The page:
Louise worries that her transformations are getting worse and she’ll just end up killing him. The police begin to canvass the block and Evan, thinking they’re from immigration, insists they leave soon. So, almost by accident, they embark on their vacation. They have some good times – making out in Louise’s car by the side of the road, buying crack from street dealers (no joke), and touring the local historic churches. Now that her secret is out, Louise can’t stop telling thousands of years’ worth of anecdotes. Seated beside Evan in a church pew, Louise talks about how science has changed the world, how people with porphyria and rabies were called vampires before the days of modern medicine. Evan notices that she’s starting to zombify and suggests she inject herself. “What’s wrong?” a penitent man, a few church pews up, asks his wife. “A zombie was doing heroin,” she deadpans.

Evan starts to bargain with Louise: he wants her to ditch the rebirth. He wants her to use her adult cells instead of her embryonic ones, so that instead of being reborn, she simply has their child and grows old. (That’s a lot to ask, Evan!) But Louise doesn’t decide what her body does. “Then what does decide?” Evan asks. “Oxytocin,” she answers. The ‘love hormone.’ Essentially, if she were in love with Evan, her body would not give birth to itself. (Fun fact: that means Louise hasn’t been in love for 2,000 years!) Evan leans in for a kiss, and Louise quickly turns forms and snaps at his face with a new beak jaw, just like the necklace box did with Julia Roberts’s finger.

Louise takes Evan to her hometown, Pompeii. They walk around the plaster casts of the victims of Vesuvius, and Louise takes Evan to meet her parents. Or, at least, the plaster casts of their bodies. She then reveals that her mother was once immortal like her, but fell in love with her father. Evan again tries to convince Louise to fall in love with him (ugh), but Louise makes a very good point: “I don’t want to die, and I don’t want to watch anyone die.” Louise warns him that her final transformation before rebirth is the biggest and sharpest. She advises that when it starts, Evan start running. Evan then makes a case for finite existence. Speaking against immortality, he talks about how knowing there’s an expiration date on life is “motivation to make every second count.” (As someone spending most of the month watching and writing about horror movies, this really spoke to me.)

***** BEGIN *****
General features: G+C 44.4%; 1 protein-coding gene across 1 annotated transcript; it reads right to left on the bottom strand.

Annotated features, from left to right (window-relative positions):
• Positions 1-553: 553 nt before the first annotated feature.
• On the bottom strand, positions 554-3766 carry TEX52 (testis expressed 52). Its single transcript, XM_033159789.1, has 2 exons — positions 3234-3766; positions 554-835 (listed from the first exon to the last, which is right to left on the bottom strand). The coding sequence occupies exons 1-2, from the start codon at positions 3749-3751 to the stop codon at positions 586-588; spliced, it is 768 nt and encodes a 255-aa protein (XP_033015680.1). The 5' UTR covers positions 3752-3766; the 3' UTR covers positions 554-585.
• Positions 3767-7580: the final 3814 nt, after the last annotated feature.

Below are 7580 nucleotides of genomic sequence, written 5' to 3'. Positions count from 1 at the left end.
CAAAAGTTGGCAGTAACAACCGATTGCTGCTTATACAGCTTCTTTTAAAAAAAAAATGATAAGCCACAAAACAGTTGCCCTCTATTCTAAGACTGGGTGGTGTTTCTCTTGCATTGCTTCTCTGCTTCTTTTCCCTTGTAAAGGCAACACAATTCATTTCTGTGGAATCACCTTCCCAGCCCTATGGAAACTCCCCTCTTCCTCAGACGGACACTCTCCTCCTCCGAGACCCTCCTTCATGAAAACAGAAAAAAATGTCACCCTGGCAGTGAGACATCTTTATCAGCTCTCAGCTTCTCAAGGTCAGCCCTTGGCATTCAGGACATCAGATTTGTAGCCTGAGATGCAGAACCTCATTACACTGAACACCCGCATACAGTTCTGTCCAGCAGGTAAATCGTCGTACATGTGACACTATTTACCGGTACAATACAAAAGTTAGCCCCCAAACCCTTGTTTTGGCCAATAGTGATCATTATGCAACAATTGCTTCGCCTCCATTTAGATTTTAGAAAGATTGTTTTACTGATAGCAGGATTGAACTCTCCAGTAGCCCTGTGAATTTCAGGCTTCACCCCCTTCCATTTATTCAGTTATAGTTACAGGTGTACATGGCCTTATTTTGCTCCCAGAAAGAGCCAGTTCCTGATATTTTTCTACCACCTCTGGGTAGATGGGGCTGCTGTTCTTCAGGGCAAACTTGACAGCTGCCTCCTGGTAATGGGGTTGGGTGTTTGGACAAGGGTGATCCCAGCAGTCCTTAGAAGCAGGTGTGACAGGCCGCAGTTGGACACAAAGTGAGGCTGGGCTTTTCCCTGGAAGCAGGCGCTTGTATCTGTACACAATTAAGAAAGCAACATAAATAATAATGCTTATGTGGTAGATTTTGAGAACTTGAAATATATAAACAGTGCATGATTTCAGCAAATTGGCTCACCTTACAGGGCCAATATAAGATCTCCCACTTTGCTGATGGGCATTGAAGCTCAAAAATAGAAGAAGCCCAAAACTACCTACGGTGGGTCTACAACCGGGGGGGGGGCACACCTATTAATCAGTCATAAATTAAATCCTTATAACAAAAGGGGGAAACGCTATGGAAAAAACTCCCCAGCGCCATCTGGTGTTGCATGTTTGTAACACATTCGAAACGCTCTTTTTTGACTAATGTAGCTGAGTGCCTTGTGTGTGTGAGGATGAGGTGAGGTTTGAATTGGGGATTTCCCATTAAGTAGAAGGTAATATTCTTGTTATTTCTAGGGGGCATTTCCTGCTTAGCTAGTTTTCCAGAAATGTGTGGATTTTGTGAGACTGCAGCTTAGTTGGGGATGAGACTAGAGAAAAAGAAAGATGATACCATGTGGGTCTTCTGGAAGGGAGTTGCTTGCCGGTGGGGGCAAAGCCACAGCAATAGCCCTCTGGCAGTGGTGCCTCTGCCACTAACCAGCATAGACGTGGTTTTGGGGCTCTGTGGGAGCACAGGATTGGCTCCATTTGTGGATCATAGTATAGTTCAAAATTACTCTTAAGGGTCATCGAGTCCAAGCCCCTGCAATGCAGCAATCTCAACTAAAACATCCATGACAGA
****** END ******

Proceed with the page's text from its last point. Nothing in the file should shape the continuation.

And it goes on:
As Louise rests her head in Evan’s lap as they both sit on a stone wall in the middle of a pasture, her hand begins to rot. The transformation has begun. The camera focuses on Evan’s face as sound effects suggest a transformation is underway. He doesn’t budge, and when the camera pans down to the couple’s hands, Louise’s is perfectly fine and full of life. Looks like she did fall in love after all. The credits roll.

Is this a happy ending? Or, like, a Avril Lavigne happy ending?

Is this a happy ending? Or, like, an Avril Lavigne happy ending?

Takeaway points:

  • The best way to describe Spring is that it’s essentially Before Sunrise as written by Stephen King. Is it horror or a rom-com? It’s both. Generally, I’m a fan of blending genres: high school westerns, dance war movies, you name it. And for the most part, Spring really works. Evan and Louise’s meet-cute could use some work, but otherwise, their relationship follows a traditional romantic comedy arc, even to the point of Louise serving as a mutant pixie dream girl that lifts Evan out of his funk. And unlike most romantic comedies, it manages to actually be funny. There’s no shortage of quotable, witty lines. And it’s got its horror bona fides, as well. The monsters that Louise transforms into are icky and strange, and there’s even a fair amount of gore. Spring would probably make a good date movie for horror fans. Though I’d argue the movie takes the couple’s final day together a bit too far, as it begins to seep into Forrest Gump territory: Oh yeah, I was at the Salem witch trials, for sure. Escaped Pompeii, too.